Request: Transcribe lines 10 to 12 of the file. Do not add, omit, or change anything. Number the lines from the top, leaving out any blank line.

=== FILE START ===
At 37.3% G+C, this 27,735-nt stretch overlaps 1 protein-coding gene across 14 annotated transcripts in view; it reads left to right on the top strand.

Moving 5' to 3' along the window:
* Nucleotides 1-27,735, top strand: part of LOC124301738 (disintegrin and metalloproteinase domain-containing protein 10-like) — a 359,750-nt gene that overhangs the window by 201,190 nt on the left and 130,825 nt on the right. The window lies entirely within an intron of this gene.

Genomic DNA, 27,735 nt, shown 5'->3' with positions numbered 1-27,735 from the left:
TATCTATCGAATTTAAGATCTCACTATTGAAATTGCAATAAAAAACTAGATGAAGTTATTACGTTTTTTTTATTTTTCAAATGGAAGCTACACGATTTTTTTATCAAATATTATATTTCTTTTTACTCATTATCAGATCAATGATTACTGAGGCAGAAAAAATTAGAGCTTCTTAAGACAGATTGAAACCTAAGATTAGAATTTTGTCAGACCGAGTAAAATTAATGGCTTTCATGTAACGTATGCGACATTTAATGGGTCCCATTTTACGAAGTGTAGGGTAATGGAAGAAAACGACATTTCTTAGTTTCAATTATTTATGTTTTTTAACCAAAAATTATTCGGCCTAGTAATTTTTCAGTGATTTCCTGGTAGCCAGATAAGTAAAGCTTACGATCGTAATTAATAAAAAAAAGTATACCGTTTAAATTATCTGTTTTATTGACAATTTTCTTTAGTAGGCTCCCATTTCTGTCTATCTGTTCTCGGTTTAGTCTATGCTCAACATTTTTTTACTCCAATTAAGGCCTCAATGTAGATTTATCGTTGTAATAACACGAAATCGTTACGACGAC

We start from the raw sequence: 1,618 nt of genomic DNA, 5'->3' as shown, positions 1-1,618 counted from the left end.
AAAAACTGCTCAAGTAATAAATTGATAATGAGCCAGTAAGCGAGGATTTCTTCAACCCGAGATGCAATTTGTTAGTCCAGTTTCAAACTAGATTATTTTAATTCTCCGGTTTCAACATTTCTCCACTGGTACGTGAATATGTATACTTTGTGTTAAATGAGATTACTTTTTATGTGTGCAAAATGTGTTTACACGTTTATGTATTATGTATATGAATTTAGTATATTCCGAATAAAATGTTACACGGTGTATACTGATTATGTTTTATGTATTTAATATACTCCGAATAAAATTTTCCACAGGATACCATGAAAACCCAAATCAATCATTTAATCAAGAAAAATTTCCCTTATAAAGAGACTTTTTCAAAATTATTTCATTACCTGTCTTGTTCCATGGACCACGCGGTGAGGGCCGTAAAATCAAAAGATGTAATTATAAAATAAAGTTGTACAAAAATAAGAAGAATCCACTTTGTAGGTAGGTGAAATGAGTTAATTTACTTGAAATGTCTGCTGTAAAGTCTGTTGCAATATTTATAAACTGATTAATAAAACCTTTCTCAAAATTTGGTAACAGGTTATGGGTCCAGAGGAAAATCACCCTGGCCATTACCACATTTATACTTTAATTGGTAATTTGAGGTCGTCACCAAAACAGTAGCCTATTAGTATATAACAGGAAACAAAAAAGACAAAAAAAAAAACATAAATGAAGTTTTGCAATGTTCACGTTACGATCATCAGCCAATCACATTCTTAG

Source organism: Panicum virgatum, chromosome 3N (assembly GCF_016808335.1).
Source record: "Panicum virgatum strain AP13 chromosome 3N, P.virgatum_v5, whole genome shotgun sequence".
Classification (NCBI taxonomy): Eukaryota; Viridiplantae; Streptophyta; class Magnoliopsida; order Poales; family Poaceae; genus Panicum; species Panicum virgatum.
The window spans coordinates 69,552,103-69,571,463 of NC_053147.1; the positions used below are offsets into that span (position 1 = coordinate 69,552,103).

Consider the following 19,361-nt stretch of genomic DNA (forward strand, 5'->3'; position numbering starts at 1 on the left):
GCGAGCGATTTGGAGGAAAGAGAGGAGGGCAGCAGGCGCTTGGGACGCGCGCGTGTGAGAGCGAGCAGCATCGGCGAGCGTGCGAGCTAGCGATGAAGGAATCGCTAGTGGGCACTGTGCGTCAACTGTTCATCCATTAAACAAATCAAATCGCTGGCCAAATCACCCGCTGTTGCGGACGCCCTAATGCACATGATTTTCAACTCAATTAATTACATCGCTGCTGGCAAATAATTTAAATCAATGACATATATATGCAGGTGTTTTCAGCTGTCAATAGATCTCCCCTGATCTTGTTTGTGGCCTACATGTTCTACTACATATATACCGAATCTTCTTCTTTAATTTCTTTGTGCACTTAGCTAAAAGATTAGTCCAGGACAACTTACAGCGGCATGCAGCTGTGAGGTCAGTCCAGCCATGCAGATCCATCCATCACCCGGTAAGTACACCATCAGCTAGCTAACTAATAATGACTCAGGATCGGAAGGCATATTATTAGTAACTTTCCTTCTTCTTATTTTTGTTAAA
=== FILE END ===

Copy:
Classification (NCBI taxonomy): Eukaryota; Viridiplantae; Streptophyta; class Magnoliopsida; order Poales; family Poaceae; genus Panicum; species Panicum virgatum.
The window spans coordinates 69,552,103-69,571,463 of NC_053147.1; the positions used below are offsets into that span (position 1 = coordinate 69,552,103).

Consider the following 19,361-nt stretch of genomic DNA (forward strand, 5'->3'; position numbering starts at 1 on the left):